One Fine Day in August
We’ve had some very mixed weather this summer but on Sunday 13th the sun was shining, the winds had dropped so the sea was near flat calm and we took the club RIB, Sea King, out for a dive at Newhaven.
With just four of us – Dave T, Richard, Lucy and myself, Jonathan – the boat was prepared with great efficiency, sets loaded, the RIB launched and having notified the coastguard of our dive plan we got permission from Newhaven Harbour and were on our way. Just 30 minutes later we arrived in good time for slack water at the TR Thompson, where Dave effortlessly shot the wreck (making it look so easy) and we waited for the last of the tide to stop running. Another RIB arrived, also with four divers aboard, and we agreed they could use our shot line.
We dived in two waves, Dave and Jonathan in as the first pair, and having descended we checked the position of the shot and clipped on a lifting bag to aid it’s later recovery. Whilst the surface was near-perfect conditions the underwater visibility had been affected by the earlier deluge of rain midweek, followed by strong winds, but even so the 19C temperature at 32m depth and 4m vis was more than acceptable, albeit not a “Go Pro moment”. But if you want to see footage of the wreck check out our website post when we last dived the TR Thompson on 9th July.
The shot was towards the stern and we made our way around the rudder, the more observant noticed the spare propeller on the deck, and then headed over the exposed parts of the engine to the massive boilers. Fish life was abundant, with plenty of bib and some large pollack quite happy with us swimming through them. We also saw some of the usual wreck inhabitants: edible crabs, lobsters and a conger (all fingers were kept safe on this dive)!
Without a nitrox fill my deco time was beginning to clock up after only 25 minutes, and as we also had a second wave of divers to consider, it was time ascend. Richard and Lucy followed us in, Lucy having the opportunity to show some of the dive leader skills she’d practiced just the day before at the club’s Vobster training day.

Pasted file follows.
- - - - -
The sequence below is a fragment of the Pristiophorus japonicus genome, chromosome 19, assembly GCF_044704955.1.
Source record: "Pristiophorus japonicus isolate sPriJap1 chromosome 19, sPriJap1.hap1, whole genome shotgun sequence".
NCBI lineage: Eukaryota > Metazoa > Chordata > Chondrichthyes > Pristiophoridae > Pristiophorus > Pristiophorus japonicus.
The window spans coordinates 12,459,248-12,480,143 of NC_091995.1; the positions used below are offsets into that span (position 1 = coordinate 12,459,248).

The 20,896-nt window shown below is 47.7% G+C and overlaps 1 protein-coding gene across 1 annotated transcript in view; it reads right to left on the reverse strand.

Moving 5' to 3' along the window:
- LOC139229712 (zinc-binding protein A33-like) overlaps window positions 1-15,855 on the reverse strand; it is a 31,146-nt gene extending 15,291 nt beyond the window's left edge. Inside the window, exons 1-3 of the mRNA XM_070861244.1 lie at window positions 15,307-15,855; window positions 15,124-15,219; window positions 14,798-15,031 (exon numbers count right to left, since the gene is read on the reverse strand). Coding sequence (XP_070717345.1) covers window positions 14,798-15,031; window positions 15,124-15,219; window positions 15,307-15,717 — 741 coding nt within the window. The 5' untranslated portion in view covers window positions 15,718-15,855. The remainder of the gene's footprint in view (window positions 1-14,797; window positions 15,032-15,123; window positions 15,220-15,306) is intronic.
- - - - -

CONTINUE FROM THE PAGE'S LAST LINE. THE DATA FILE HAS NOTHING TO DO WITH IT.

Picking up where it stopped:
On the surface I got to drive the boat, practising some slow speed manoeuvres and diver pick-up under close instruction from Dave, it being both some time since my Boat Handling course and the last time I’d been on the RIB and able to drive it. Then with the clock against us to head back and get the boat out of the water before the marina shut, I also enjoyed taking us in at faster pace, learning how to follow in behind another RIB to give us flat water, or steering well outside their wake to ensure a more efficient (something to do with avoiding cavitation) and comfortable ride! Again, a group effort got everything washed and stowed before the marina closed it’s gates and we headed home.
I haven’t been on the RIB for a few years, and maybe it was only having four divers and twinsets on board (plus the stage cylinder Richard never goes anywhere without), but there was none of the faff I remember or hassle getting into a twinset balanced on the tubes whilst kitting up. Or maybe the fine weather, a good dive, a fantastic experience driving the boat and only £8 cost for the fuel all added up to a great afternoon and a positive memory!
Thanks to Dave for organising the day and sorting all the “boat bits”, plus fellow divers Lucy and Richard for making up a four and allowing the dive to happen.
Thank you Jonathan Markwell for a great trip write up.
Kingston and Elmbridge BSAC always have dive trips going on either on our own Sea King RIB, out of Newhaven, or charter boats (here and abroad) throughout the diving season. Please get in touch to find out more.
If you also want to learn to dive and not fork out a fortune on holiday and learn at your own speed then we have lots of Ocean, Sports and Dive Leader training going on at the moment as well as other extra adhoc courses on topics such as compressor training, dive boat and cox training, first aid, rescue management….